3. Specify a label for the first group of values in the Group Name field. This example illustrates how to create a group of states for the Pacific Northwest region of the United States.

  4. Select the existing condition button, which by default is any value in the Group value section, to customize the conditions that you want to apply for the group.

  5. Select the condition, and enter or select one or more values. In this case, one of the conditions applied is State is Oregon. You can add or remove conditions using the Add and Remove plus and minus buttons, or click outside of the filter condition settings to save.

    • When available, value suggestions will appear in a drop-down list, which is indicated with a downward-facing arrow in the value input box, for users to select or search against. Suggestions are most commonly available for fields of type: string.
    • Looker automatically applies SQL conditions such as AND or OR logic when multiple conditions are created, based on the field types, conditions, and values that you specify.
    • If you're editing an existing custom group, consider changing the name to reflect the updated conditions.

  6. To add more groups for that dimension, hover over the existing group and select the Add plus sign button; to remove groups, select the Remove minus sign button. You can edit an existing group by selecting the group condition — is Oregon or Idaho or Washington in this case.

    • Looker automatically applies SQL conditions such as AND or OR logic when multiple conditions are created, based on the field types, conditions, and values that you specify.
  7. Optionally, select the Group remaining values checkbox to create a category for grouping all other values that do not satisfy any group conditions. In this example, any state that is not Oregon, Idaho, or Washington will be grouped under a label named Other. Other is the default name, but you can customize it in the Group Name field, as desired.

    • If you're editing a custom group and want to remove grouping for all other values, select the Group remaining values checkbox to remove that group.

  8. Specify a name in the Field name field. The name appears in the field picker and in the data table.

  9. Select + Add Description to open the Description box and add an optional description of up to 255 characters to give other users more information about the custom group.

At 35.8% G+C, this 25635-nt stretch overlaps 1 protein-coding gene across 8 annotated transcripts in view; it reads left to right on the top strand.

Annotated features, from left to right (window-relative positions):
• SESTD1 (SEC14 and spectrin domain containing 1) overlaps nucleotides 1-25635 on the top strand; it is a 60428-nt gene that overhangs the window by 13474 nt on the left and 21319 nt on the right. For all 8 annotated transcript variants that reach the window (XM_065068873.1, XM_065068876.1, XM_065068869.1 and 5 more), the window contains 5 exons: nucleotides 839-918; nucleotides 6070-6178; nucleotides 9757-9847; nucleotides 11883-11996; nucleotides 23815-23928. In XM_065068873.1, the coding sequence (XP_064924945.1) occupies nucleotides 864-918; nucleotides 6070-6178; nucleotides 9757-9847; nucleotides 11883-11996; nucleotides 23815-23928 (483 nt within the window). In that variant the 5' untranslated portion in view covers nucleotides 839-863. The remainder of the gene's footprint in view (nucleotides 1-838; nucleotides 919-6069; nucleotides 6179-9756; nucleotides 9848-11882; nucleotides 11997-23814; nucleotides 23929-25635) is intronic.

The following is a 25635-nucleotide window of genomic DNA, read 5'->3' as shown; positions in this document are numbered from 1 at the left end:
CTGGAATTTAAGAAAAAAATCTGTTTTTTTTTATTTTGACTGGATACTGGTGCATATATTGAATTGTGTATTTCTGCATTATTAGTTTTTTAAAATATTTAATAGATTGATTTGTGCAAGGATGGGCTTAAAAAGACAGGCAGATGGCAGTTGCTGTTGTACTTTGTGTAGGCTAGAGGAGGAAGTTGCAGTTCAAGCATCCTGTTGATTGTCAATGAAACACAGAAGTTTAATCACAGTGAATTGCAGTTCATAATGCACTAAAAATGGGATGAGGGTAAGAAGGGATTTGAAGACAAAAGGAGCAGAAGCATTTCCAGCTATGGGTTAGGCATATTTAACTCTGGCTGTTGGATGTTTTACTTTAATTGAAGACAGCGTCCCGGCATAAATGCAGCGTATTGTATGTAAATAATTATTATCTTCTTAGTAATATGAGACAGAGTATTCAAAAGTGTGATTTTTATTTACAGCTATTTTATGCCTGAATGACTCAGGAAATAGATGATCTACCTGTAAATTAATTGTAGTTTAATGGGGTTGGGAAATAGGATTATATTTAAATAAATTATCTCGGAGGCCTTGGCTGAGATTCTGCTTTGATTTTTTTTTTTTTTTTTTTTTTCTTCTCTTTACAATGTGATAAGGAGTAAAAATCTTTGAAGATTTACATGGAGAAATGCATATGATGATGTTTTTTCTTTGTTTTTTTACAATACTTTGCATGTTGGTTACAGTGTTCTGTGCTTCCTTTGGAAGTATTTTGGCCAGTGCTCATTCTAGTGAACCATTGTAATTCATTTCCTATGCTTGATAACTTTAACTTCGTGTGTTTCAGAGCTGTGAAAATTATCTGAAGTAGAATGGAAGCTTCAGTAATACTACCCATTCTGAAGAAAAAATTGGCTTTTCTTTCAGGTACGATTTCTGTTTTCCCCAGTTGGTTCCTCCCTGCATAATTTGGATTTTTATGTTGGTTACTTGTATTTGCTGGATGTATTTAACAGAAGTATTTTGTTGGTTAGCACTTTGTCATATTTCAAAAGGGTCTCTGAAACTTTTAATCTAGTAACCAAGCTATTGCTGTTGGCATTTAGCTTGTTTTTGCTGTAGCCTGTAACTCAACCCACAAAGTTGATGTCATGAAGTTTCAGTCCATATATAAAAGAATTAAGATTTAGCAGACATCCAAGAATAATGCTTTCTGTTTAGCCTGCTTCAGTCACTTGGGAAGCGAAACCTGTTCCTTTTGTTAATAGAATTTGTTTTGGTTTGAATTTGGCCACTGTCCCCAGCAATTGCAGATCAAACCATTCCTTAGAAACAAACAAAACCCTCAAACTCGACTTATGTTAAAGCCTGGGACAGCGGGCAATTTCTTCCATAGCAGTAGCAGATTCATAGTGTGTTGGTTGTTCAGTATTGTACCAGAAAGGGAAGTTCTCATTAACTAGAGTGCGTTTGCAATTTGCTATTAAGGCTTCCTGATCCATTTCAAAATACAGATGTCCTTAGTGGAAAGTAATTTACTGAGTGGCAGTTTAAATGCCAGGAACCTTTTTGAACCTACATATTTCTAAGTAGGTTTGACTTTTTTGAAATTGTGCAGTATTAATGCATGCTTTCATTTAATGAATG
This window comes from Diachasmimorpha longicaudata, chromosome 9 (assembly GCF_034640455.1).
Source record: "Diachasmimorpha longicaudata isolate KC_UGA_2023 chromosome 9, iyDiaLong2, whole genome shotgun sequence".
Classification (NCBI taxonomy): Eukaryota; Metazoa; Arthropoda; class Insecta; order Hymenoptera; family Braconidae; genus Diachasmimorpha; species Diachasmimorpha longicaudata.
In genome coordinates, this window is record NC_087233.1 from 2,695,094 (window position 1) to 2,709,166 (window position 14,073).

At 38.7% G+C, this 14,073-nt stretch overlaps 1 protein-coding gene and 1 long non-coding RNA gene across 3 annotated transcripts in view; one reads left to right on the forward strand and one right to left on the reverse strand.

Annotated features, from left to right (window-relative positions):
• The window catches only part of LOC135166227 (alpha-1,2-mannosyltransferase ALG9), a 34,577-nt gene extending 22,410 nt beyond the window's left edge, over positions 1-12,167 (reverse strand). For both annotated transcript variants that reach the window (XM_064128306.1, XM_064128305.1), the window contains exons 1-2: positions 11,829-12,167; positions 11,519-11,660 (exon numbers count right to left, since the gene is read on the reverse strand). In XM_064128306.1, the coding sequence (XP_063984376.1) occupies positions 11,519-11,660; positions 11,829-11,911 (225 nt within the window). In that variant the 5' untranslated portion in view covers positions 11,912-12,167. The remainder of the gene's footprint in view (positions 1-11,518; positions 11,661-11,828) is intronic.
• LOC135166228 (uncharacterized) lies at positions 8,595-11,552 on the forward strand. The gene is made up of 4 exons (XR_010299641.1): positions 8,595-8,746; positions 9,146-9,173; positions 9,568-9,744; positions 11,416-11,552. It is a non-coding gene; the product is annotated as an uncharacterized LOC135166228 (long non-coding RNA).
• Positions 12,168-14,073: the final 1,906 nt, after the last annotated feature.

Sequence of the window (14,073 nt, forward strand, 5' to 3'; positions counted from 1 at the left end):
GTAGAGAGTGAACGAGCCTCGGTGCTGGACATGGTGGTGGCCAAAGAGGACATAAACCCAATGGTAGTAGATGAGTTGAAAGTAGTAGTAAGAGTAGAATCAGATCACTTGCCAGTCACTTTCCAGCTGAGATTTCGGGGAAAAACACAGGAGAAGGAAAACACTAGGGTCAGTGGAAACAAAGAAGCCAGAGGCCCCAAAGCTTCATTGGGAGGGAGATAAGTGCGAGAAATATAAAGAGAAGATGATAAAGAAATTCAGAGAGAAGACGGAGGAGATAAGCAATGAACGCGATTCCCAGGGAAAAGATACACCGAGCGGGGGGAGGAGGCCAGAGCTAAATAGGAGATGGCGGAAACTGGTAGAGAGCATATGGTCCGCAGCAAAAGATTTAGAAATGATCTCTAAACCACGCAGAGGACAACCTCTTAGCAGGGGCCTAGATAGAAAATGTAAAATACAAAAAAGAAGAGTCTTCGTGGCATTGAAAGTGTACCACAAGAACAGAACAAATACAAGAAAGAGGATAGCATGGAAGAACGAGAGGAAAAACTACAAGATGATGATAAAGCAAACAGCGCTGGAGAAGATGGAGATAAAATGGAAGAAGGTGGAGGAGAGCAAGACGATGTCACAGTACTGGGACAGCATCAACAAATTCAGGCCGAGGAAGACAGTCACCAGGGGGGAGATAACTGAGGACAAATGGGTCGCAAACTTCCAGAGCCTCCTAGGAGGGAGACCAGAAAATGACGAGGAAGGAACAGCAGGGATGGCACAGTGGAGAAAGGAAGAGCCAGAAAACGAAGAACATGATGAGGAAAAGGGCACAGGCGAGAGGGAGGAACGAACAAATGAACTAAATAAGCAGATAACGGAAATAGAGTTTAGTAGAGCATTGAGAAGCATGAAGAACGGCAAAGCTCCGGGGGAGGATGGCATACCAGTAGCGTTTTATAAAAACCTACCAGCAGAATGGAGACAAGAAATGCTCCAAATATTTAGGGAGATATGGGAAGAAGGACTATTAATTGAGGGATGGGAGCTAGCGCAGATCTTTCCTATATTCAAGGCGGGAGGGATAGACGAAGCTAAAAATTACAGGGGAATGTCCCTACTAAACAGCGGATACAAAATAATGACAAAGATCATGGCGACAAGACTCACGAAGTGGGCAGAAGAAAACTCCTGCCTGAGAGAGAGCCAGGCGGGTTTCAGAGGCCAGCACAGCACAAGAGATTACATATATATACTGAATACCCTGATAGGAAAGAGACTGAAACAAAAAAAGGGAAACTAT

• If you're editing a custom group and there is an existing description, the Description box will automatically appear.
  10. Select Save and then Run to rerun the Explore.

The new field will appear in the data table, and display labels for states depending on whether they are or are not in the Pacific Northwest region:

You can use the new group to make new insights into your data. For example, compare how many orders have been placed by users in the Pacific Northwest region to users living in other regions in the United States:

The new field will appear in the Custom Fields section of the field picker. As with other fields, you can select the field's name to add or remove it from a query. You can also hover over the field to reveal more options available for that field, including selecting its Filter icon to use it as a filter in a query. You can also edit the custom group as desired.

Custom binning

The Bin custom field type lets you create ad hoc custom bins, or tiers, for numeric type dimensions and custom dimensions without needing to use logical functions in Looker expressions or needing to develop type: tier LookML fields.

This can be helpful when you want to quickly group values into specific integer ranges to adjust the granularity of your data.

Bin custom fields appear in the classic tier notation style.

To create a bin:

  1. Expand the view that contains the dimension for which you want to create custom bins. In this example, you want to create custom bins for the Cost dimension.
  2. You can perform the next step in two different ways:

    • Expand the view, select the dimension's three-dot Options menu, and then select Bin to open the Bin menu.
    • If the field is already selected in an Explore, you can select Bin from the dimension's gear menu in the Data table to open the Bin menu, and follow the next steps to create custom bins.

  3. As an optional starting point, select Get field info to learn more about the values for the dimension for which you're creating custom bins, including the dimension's minimum value, its maximum value, and its range of values. Having this information can be helpful in determining the way in which you specify value bins.

  4. Select a bin type in the Bin type section.

    • Select Equal-sized to bin numeric values into equal integer ranges. For example, tiers of values ranging from 0-10, 10-20, and 20-30.
    • Select Custom-sized to create custom bin sizes of varying integer ranges. For example, tiers of values ranging from 0-15, 15-75, and 75-100.
  5. Customize the bin sizes and ranges.